New rooftop solar installations in India fell to a four-year low in the first half of 2020 thanks to a combination of policy changes, financing costs and the impact of the covid-19 pandemic, slowing India’s transition to a green energy regime.
According to data from renewable energy consultant Bridge to India, only 473MW of new rooftop solar installations were done between January and June, as residential and industrial customers stepped back, against 1,534MW in the same period a year ago.
As of June 2020, India had installed rooftop solar capacity of 5,953MW, of which the commercial and industrial (C&I) sector accounted for 73%, and residential rooftop solutions about 804MW. The figures are far below India’s target to achieve overall rooftop solar target of 40,000MW by 2022.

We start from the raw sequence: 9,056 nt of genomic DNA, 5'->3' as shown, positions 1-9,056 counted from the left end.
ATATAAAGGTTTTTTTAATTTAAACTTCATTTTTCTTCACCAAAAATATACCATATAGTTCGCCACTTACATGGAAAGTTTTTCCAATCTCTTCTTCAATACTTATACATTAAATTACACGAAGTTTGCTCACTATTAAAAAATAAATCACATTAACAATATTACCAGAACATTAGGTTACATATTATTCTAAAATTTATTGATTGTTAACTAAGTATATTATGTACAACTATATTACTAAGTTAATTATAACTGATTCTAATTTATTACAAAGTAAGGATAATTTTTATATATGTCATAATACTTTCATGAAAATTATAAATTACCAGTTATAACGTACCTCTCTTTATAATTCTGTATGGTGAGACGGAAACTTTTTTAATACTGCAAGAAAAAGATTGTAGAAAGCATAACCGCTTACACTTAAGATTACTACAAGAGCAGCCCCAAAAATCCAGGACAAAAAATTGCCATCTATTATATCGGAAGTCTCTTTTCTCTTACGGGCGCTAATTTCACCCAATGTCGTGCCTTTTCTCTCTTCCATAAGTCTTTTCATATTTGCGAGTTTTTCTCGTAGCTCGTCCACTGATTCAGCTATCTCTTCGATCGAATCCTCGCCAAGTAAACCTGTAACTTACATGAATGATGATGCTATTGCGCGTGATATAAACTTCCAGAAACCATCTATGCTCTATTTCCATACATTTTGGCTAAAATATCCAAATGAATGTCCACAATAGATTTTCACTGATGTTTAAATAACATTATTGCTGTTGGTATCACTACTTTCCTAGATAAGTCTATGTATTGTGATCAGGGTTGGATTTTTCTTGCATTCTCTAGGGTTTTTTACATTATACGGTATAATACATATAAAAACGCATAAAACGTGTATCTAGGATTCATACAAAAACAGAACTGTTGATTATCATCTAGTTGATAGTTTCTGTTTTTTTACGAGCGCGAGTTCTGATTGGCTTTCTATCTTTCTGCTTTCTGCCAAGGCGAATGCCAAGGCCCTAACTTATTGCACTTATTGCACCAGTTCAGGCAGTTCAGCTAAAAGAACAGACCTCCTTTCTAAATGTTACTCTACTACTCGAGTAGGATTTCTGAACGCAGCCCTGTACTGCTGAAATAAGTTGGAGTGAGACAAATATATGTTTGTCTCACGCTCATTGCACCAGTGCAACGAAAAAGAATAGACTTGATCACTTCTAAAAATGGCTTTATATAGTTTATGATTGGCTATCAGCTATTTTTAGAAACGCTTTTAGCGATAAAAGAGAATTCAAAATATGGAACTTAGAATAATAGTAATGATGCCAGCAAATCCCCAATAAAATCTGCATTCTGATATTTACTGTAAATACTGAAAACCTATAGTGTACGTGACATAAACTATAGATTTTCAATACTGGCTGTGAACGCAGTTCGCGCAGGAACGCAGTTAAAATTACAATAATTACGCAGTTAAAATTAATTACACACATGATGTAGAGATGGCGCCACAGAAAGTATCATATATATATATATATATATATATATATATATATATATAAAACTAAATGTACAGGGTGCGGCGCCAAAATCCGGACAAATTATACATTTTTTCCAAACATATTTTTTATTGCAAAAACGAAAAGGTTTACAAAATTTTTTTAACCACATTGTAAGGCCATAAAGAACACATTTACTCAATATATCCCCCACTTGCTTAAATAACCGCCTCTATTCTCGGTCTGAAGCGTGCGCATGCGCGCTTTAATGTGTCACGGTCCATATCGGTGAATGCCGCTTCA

One of the main difficulties is with financing; customers keen to set up a rooftop plant have to commit capital upfront. With banks not lending as easily now, this is difficult.
The second is that state distribution companies (discoms) are making it difficult for commercial and industrial customers to migrate away from grid power.
Discoms get a disproportionate share of their revenue from C&I customers who pay a higher tariff. Discoms are, therefore, turning negative on net metering connectivity and slowing the approval process.
Despite the slowing growth, foreign investors are keen on buying solar rooftop portfolios of large developers.
Reference- livemint, Bridge To India. JMK Research & Analytics